Case-based Perspective-Taking as a Mechanism to Improve Metacognition and Higher-Level Thinking in Undergraduate Speech-Language Pathology Students

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Lisa A. Vinney
Jennifer C. Friberg
Mary Smyers

Abstract

This case study addressed the authors’ efforts to design an 8-week small-group independent study (IS) experience that facilitated undergraduate speech-language pathology students’ (n=19) higher-level thinking and overall metacognitive awareness. We hoped to encourage both in order to improve students’ overall cognitive growth while enhancing their reflection about and knowledge of professional perspectives regarding the assessment and treatment of laryngeal cancer. To take on this challenge, we combined case-based learning (CBL) and perspective-taking (PT) pedagogies across the IS. Students completed the Metacognitive Awareness Inventory (MAI) pre- and post-IS, and written reflections after each of eight weekly discussion meetings. The MAI was quantitatively analyzed, while reflections were qualitatively coded using Bloom’s taxonomy. Findings indicated that metacognitive awareness significantly improved and that higher-level cognitive processing was increasingly evidenced across students’ IS experience. Results indicate the potential to maximize metacognition and cognitive processing by combining CBL and PT by the methods used here. Applications of combined CBL and PT to other disciplines and teaching and learning situations will be discussed along with the implications of our findings.

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How to Cite
Vinney, L., Friberg, J., & Smyers, M. (2018). Case-based Perspective-Taking as a Mechanism to Improve Metacognition and Higher-Level Thinking in Undergraduate Speech-Language Pathology Students. Journal of the Scholarship of Teaching and Learning, 19(3). https://doi.org/10.14434/josotl.v19i2.24006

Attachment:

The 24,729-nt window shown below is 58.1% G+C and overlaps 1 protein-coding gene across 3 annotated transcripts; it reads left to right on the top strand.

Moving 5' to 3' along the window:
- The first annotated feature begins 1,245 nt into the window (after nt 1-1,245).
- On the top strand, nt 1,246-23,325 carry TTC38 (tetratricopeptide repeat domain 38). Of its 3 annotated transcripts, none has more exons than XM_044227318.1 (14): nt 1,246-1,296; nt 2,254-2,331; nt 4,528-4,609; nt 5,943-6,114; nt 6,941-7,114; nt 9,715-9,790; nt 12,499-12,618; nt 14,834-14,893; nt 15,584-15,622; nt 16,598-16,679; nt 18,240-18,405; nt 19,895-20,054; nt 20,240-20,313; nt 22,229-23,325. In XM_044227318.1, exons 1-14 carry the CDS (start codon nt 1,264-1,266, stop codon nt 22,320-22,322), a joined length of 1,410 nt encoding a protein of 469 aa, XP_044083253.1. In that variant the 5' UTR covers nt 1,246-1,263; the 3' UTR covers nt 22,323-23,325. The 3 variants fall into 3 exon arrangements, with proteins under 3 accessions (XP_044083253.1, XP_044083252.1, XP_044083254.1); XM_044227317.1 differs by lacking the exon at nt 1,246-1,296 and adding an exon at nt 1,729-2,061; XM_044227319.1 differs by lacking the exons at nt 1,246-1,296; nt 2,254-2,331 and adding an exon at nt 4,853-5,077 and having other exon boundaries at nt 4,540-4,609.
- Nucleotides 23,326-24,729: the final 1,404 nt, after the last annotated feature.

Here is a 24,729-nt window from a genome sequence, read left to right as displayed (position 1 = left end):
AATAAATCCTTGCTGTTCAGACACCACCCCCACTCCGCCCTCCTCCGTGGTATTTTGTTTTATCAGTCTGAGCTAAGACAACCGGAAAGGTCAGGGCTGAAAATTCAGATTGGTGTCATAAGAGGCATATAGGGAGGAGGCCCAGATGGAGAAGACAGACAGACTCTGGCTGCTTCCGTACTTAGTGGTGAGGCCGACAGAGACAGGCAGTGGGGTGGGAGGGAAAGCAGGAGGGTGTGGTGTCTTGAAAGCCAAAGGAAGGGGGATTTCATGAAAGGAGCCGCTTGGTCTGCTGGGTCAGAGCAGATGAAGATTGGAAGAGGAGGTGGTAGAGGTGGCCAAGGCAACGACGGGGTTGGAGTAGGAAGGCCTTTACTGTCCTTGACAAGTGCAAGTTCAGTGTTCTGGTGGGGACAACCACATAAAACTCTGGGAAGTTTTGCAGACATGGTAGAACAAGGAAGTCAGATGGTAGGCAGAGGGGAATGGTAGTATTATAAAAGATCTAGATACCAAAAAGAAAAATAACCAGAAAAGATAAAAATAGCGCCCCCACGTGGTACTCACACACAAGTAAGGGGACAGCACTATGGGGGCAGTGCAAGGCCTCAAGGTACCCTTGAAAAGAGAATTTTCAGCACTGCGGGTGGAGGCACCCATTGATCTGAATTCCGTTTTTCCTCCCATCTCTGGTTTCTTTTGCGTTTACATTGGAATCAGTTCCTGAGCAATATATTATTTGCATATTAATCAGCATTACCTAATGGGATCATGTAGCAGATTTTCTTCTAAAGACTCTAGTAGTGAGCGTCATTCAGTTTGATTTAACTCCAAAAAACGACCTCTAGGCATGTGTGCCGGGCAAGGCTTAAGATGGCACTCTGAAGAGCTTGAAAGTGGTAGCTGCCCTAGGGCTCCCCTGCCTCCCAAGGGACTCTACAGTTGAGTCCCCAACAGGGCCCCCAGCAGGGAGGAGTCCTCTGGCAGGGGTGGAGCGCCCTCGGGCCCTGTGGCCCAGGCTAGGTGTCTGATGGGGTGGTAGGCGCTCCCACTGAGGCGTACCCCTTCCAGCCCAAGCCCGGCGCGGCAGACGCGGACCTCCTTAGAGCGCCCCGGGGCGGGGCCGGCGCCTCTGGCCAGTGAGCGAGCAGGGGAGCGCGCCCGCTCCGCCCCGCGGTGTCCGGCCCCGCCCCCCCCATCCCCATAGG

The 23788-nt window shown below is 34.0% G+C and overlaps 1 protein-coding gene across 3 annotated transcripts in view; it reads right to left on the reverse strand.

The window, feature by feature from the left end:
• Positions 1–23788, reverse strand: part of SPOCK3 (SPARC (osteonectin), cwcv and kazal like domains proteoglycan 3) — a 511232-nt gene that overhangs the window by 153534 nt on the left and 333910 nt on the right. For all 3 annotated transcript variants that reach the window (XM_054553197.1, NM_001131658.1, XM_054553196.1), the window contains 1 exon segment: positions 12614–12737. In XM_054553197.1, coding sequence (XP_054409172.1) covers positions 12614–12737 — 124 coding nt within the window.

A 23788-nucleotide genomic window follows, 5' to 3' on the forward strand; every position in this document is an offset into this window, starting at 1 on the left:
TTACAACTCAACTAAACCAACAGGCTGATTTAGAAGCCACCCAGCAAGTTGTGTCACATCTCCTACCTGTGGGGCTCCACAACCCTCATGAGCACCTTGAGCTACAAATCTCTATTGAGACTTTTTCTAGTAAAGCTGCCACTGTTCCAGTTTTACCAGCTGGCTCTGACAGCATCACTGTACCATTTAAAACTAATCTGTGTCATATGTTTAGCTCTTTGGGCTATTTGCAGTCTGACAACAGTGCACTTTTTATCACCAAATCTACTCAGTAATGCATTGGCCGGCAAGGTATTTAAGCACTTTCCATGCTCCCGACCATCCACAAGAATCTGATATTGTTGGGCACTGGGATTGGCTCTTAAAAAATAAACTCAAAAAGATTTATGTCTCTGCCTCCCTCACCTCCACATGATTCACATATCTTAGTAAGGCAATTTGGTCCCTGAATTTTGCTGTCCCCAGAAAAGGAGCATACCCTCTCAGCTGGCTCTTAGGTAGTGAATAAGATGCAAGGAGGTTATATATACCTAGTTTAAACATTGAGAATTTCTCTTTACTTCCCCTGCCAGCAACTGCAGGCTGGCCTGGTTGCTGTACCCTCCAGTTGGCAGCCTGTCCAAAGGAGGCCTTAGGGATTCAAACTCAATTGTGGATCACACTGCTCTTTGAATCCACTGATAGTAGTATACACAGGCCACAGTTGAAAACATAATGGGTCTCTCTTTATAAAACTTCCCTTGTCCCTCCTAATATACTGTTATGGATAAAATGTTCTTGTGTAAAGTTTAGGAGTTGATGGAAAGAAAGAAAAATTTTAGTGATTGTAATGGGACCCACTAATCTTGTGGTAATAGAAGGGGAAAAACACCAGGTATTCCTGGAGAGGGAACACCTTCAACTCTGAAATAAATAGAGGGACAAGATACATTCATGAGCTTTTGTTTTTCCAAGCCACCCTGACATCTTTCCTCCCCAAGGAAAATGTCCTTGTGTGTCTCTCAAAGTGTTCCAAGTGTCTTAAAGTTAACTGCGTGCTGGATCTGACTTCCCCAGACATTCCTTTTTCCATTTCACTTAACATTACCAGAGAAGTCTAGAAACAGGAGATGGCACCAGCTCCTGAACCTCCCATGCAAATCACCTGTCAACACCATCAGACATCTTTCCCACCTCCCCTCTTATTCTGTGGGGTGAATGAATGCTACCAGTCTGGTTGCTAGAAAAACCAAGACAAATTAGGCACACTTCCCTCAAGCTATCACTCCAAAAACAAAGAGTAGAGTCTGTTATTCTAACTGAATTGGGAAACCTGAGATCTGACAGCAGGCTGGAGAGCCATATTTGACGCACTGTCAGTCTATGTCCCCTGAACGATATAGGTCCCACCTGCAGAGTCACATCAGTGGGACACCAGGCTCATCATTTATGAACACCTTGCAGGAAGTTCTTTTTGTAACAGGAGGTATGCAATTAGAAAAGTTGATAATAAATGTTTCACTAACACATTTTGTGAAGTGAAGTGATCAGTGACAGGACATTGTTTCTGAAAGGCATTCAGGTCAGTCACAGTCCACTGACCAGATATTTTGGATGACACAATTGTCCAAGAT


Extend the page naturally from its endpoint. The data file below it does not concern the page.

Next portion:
Section
Case Studies
Author Biographies

Lisa A. Vinney, Illinois State University

Lisa Vinney, Ph.D., is an Assistant Professor of Communication Sciences and Disorders at Illinois State University in Normal, Illinois. Her teaching interests include assessment and treatment of the normal and disordered voice, vocal health education and preventative care, medical speech-language pathology, and counseling. Her research focuses on the role of self-regulatory capacity, personality, and task variables on vocal behavior modification, the influence of voice on impressions, and the scholarship of teaching and learning. 

Jennifer C. Friberg, Illinois State University

Jennifer Campion Friberg, Ed.D. is the Cross Endowed Chair in the Scholarship of Teaching and Learning and an Associate Professor of Communication Sciences and Disorders at Illinois State University in Normal, Illinois. She is the Associate Editor for Teaching and Learning in Communication Sciences & Disorders. Her teaching and research interests include language assessment, inter-professional practice in laryngeal cancer care, and the scholarship of teaching and learning. 

Mary Smyers, Illinois State University

Mary Smyers, B.S., is a graduate student studying speech-language pathology at Illinois State University in Normal, IL. Her interests include rhw scholarship of teaching and learning, inter-professional education for laryngeal cancer care, language and learning in school-aged children, and counseling.